One question a game designer must ask is how often players should be able to succeed at the actions they take. In many games, success is automatic: you can’t fail to use a capturing move in chess, say, or to buy a property in Monopoly. In fact, the majority of non-electronic games are based off of automatic success. This is not to say random elements – the roll of a die to determine movement, say, or the cards you draw from a shuffled deck – but most such games limit the actions you can take through randomness, rather than leaving up to chance whether or not you will be able to successfully take your actions.
RPGs are one major exception to this rule. Another is wargaming, roleplaying’s ancestor: Dungeons & Dragons evolved out of Chainmail, which took the mechanics of wargaming and applied them to the swords and sorcery genre. As part of its inheritance, Dungeons & Dragons relied heavily on dice to determine if player actions succeeded. (In fact, early editions of Dungeons & Dragons offered options to use dice to handle almost anything you might want to do in the game, from creating dungeons to determining which of twenty forms of insanity a character might develop if rendered insane, to figuring out what might happen if you mixed a potion of invisibility with a philter of love. More on this topic later in this series of posts.)
Later RPGs questioned the centrality of dice in the game, with many seeking to reduce randomness, and some eliminating it entirely in favor of some mix of gamemaster and player dictate. Often this came from the desire for stronger storytelling: both gamemasters and players rebelled at having a story shredded by a particularly ill-timed lucky (or unlucky) roll. But most RPGs kept dice. Why?
One reason is that dice can be exciting. Randomness – uncertainty – creates tension and variety. This is pretty obvious!
But a second reason is that randomness helps enhance the sense that the RPG is a simulation of reality. RPGs inevitably seek, to varying degrees, to simulate some version of reality, some cosmos. In the real world, we are used to the idea that our actions will not always succeed or have perfectly predictable results. The abstraction of the die roll provides a simple path to creating the same situation for our characters and their foes. It’s easier to imagine ourselves into the bodies of our characters when we can’t know if they will succeed or fail within the larger world.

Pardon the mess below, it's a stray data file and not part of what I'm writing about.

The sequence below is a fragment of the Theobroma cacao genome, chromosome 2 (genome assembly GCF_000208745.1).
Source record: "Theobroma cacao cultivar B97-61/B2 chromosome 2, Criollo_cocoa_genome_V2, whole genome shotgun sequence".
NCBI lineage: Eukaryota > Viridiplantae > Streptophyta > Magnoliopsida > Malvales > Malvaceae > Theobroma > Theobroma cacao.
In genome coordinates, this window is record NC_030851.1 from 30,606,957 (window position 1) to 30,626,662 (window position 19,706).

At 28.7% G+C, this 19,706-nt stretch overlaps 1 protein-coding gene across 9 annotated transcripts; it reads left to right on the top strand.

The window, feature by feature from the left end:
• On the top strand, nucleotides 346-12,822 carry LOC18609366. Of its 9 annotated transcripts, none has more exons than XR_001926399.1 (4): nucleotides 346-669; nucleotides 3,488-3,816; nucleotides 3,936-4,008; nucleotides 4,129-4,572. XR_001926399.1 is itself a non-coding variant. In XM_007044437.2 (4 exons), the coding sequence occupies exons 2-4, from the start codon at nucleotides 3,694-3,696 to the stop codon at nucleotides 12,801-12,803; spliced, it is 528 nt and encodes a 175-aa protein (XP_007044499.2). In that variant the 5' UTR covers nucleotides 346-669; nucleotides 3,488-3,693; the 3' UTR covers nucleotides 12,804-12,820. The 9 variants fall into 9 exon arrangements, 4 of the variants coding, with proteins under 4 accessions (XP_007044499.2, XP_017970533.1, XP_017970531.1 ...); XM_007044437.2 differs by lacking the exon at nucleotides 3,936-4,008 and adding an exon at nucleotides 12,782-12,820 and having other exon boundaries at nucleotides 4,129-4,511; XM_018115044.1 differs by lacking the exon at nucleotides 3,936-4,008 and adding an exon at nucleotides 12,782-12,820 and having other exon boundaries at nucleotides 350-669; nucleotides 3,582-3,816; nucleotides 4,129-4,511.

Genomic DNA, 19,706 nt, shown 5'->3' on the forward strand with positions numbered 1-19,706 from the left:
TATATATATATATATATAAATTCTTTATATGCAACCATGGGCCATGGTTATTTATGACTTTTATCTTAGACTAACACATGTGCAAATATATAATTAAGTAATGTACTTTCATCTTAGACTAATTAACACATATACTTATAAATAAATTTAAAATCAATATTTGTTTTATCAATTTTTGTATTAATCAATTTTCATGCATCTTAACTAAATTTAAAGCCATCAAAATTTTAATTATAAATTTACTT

Additionally, as simulations, RPGs must handle a huge variety of possible actions, situations, and outcomes. The RPG must be able to provide appropriate results depending on whether your warrior is trying to hit a cowering kobold, a veteran swordsman, an ancient dragon, or a deity (!). Probability is a great mechanism here, expanding success from a simple digital yes-no to an analog range. Boardgames cover a vastly smaller set of situations; with a simple possibility space comes the possibility of using simpler tools for resolving actions.
So die rolling is good, right? Hold on there, sparky! If there’s one thing any game designer, in any genre, knows, it’s that too much randomness – too much of that uncertainty mentioned above – can spoil the game-playing aspect of a game. Players want to have control, too; they want to feel that their skill has an effect on the outcome of the game. RPGs are funny beasts in many ways, and one is the tension they experience between giving players the unpredictability and simulationism enabled by die-rolling, and the desire to exert control. Mess up this equation, and your game will become less fun.
What’s more, dice rolling takes time. Every die roll involves a wait, and potential distraction from the flow of the game as a player digs for dice, adds up the results, and the roll gets checked against various charts and sheets to produce an outcome. Such is not a concern with computer games, but you can bet that card and board game designers worth their salt take this sort of thing into account.
Having looked at some theory behind randomness in RPGs, we can next look at how randomness has evolved in RPGs over time – and what it looks like for today’s CRPGs. That will be the topic of the next post in this series.